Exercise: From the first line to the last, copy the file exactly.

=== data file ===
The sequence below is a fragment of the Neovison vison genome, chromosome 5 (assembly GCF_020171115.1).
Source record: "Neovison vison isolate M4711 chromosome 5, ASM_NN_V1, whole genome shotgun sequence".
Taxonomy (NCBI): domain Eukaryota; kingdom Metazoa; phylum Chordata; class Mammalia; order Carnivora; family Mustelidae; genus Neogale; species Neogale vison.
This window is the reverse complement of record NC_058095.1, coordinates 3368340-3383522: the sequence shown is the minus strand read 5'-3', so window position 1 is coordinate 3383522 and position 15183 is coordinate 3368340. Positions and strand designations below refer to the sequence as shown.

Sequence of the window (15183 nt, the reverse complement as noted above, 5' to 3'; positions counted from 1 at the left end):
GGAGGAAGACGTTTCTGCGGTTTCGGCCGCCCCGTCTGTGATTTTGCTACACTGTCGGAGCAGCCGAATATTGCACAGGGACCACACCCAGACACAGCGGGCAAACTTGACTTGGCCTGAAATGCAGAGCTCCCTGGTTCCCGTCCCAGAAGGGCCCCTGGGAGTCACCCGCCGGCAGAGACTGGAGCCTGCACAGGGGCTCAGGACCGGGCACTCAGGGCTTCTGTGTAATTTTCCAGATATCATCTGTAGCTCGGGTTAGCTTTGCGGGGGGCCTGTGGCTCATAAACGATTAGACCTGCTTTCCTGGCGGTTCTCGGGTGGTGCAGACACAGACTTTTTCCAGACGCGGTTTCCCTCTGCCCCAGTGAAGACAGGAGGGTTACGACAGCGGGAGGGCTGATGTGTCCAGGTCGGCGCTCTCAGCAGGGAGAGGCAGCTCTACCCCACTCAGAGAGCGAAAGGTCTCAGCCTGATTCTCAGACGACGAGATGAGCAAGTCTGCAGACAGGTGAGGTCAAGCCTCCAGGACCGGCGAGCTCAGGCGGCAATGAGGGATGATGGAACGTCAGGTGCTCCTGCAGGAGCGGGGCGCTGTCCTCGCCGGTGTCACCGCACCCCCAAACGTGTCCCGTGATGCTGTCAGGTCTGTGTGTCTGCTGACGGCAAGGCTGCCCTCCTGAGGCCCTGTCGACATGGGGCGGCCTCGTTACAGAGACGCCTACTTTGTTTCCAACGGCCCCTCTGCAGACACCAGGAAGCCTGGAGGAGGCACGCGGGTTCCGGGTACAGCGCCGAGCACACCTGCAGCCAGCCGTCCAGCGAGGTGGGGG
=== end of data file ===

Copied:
The sequence below is a fragment of the Neovison vison genome, chromosome 5 (assembly GCF_020171115.1).
Source record: "Neovison vison isolate M4711 chromosome 5, ASM_NN_V1, whole genome shotgun sequence".
Taxonomy (NCBI): domain Eukaryota; kingdom Metazoa; phylum Chordata; class Mammalia; order Carnivora; family Mustelidae; genus Neogale; species Neogale vison.
This window is the reverse complement of record NC_058095.1, coordinates 3368340-3383522: the sequence shown is the minus strand read 5'-3', so window position 1 is coordinate 3383522 and position 15183 is coordinate 3368340. Positions and strand designations below refer to the sequence as shown.

Sequence of the window (15183 nt, the reverse complement as noted above, 5' to 3'; positions counted from 1 at the left end):
GGAGGAAGACGTTTCTGCGGTTTCGGCCGCCCCGTCTGTGATTTTGCTACACTGTCGGAGCAGCCGAATATTGCACAGGGACCACACCCAGACACAGCGGGCAAACTTGACTTGGCCTGAAATGCAGAGCTCCCTGGTTCCCGTCCCAGAAGGGCCCCTGGGAGTCACCCGCCGGCAGAGACTGGAGCCTGCACAGGGGCTCAGGACCGGGCACTCAGGGCTTCTGTGTAATTTTCCAGATATCATCTGTAGCTCGGGTTAGCTTTGCGGGGGGCCTGTGGCTCATAAACGATTAGACCTGCTTTCCTGGCGGTTCTCGGGTGGTGCAGACACAGACTTTTTCCAGACGCGGTTTCCCTCTGCCCCAGTGAAGACAGGAGGGTTACGACAGCGGGAGGGCTGATGTGTCCAGGTCGGCGCTCTCAGCAGGGAGAGGCAGCTCTACCCCACTCAGAGAGCGAAAGGTCTCAGCCTGATTCTCAGACGACGAGATGAGCAAGTCTGCAGACAGGTGAGGTCAAGCCTCCAGGACCGGCGAGCTCAGGCGGCAATGAGGGATGATGGAACGTCAGGTGCTCCTGCAGGAGCGGGGCGCTGTCCTCGCCGGTGTCACCGCACCCCCAAACGTGTCCCGTGATGCTGTCAGGTCTGTGTGTCTGCTGACGGCAAGGCTGCCCTCCTGAGGCCCTGTCGACATGGGGCGGCCTCGTTACAGAGACGCCTACTTTGTTTCCAACGGCCCCTCTGCAGACACCAGGAAGCCTGGAGGAGGCACGCGGGTTCCGGGTACAGCGCCGAGCACACCTGCAGCCAGCCGTCCAGCGAGGTGGGGG